Vehicle diagnostics

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Diagnosing modern day vehicles

You may call someone a great mechanic, and they are a plenty! However, when it comes to vehicle diagnostics, particularly on todays vehicles; it takes a special kind of technician to be successful. A kind of technician who is willing to go the extra mile, with some stick-to-it-ness; one that is willing to accept the unacceptable at times; and willing to learn each and every day.

Modern day technicians are required to be on a continuous growth curve, one that is never coming down. Most of their growth will come on the job, along side plenty of training courses, usually as part of a focus group of like-minded technicians; who just want to figure stuff out.

Why does this matter to you?
By now you probably already know that everything you do in your vehicle is controlled by a computer. But you may be surprised to find out that there are no more mechanical connections to anything other than the steering shaft, the brake system and the shifter linkages on a manual transmission.

All modern vehicles are “drive by wire”

Sensors, through a communication network, let the computer(s) know what it is you are asking the vehicle to do. Then, the computers control actuators and electric motors through various circuits and in a fraction of a second you feel a seamless transition into a driving experience that you have come to expect each and every day. A sort of wizardry if you will.

Suffice it to say, when you turn your key, the engine starts and when you press the accelerator pedal, the car pushes you back into your seat. The next thing you know, you find yourself at work, or wherever it is that you intended to go.

That is, until something goes haywire…

“Haywire”, meaning; erratic, out of control, or simply not as planned. I like the word haywire, mostly because my grandfather would use that word while I watched him work when I was young; he used various other words and phrases which I won’t get into here.

He always showed me that everything is “fixable”. He never gave up, and was always successful in his endeavors. Little did I know how much that would impact my professional life.

Fast forward a bunch of years where I find myself working as a technician at an independent automotive shop; one that was not on board with the much-needed ongoing training; training took time and money, so they opted out.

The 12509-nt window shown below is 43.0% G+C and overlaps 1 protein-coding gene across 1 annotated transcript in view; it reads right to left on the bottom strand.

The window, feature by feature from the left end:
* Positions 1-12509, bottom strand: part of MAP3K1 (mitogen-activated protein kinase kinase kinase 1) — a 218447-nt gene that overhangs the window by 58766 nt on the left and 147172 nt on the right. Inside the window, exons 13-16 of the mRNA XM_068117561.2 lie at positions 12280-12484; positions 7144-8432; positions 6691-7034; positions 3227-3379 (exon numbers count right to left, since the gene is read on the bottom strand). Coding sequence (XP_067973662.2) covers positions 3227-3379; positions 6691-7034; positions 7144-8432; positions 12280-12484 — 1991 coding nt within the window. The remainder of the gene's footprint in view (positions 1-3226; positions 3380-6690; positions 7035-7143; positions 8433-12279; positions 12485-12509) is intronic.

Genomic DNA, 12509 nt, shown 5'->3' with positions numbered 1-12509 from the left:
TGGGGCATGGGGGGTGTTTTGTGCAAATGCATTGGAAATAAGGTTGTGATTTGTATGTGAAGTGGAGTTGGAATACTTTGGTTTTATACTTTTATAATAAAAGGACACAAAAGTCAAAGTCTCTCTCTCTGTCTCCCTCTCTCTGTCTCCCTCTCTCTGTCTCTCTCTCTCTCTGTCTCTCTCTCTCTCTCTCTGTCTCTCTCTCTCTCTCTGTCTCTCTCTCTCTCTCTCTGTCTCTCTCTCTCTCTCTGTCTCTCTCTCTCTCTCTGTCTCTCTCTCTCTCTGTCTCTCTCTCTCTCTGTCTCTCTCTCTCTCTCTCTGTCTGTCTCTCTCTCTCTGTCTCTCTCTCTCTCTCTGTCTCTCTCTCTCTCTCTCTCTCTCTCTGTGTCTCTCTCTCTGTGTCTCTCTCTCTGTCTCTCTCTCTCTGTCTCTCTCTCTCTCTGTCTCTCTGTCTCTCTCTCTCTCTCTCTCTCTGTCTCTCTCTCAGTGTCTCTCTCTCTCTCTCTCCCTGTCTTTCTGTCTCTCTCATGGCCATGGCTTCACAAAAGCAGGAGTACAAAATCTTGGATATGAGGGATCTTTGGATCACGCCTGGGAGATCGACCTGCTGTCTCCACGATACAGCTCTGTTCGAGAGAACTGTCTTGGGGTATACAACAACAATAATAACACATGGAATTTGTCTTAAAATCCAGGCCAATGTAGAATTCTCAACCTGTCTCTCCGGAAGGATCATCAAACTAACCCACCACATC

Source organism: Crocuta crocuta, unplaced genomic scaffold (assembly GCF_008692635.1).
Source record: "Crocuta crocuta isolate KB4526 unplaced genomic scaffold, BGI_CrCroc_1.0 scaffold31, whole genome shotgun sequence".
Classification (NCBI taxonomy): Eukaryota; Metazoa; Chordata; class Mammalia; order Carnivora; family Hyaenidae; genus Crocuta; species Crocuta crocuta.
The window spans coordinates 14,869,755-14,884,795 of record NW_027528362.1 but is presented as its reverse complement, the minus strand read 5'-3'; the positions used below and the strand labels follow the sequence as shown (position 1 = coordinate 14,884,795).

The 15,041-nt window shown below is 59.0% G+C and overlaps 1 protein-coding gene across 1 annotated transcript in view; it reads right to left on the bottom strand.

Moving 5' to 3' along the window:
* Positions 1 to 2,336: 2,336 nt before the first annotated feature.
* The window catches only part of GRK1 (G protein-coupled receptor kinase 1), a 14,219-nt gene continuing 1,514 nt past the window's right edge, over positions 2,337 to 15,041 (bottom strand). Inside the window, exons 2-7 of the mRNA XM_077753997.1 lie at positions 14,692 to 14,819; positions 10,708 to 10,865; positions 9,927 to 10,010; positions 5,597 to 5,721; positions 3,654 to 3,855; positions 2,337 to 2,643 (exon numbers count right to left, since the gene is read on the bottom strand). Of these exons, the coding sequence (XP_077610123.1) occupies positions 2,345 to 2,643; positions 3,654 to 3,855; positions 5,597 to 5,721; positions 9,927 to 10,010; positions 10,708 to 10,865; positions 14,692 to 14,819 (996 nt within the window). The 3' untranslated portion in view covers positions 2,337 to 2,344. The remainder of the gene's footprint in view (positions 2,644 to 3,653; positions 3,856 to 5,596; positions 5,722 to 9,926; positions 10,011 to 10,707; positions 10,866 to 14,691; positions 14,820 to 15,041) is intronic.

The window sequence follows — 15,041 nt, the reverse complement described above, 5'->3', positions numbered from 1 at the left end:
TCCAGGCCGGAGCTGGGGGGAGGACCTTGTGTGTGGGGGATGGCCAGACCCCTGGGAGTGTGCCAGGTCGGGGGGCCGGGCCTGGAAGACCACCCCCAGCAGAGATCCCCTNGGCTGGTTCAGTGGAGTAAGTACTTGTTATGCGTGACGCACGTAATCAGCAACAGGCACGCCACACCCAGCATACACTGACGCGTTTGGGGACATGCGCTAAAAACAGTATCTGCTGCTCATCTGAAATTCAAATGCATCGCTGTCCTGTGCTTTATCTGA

The company I worked for did subscribe to technical service information, however, it was viewed as a waste of time for a tech to be reviewing it… And when we did use it, we were asked, “what are you doing”?”, “We don’t have time for that”; so back to work we went.

Working like this forced me to train myself, for one reason; I was not going to replace any parts on a vehicle unless the vehicle needed them. In order for that to happen, some clear diagnostics had to take place.

I was on my own and what you could call, “freestyling”; thinking outside the box without even knowing it. I was forced to determine my own repair pathway by figuring out complex circuits and the computers algorithm; all in real time. I resented this, however, after starting Caliber Automotive and training my technicians, I developed a new perspective.

Expertise is the fallout

We are always learning, we are always in training, we are always putting our heads together, we are always-never giving up.

We are able to accurately qualify circuits in one step as opposed to the 10 steps that are included in the factory flow charts. FYI Factory flow charts, while useful in their own right are designed for technicians of varying capacities; as another self managing system. They will mislead many technicians and will cost you money, (read this article for example).

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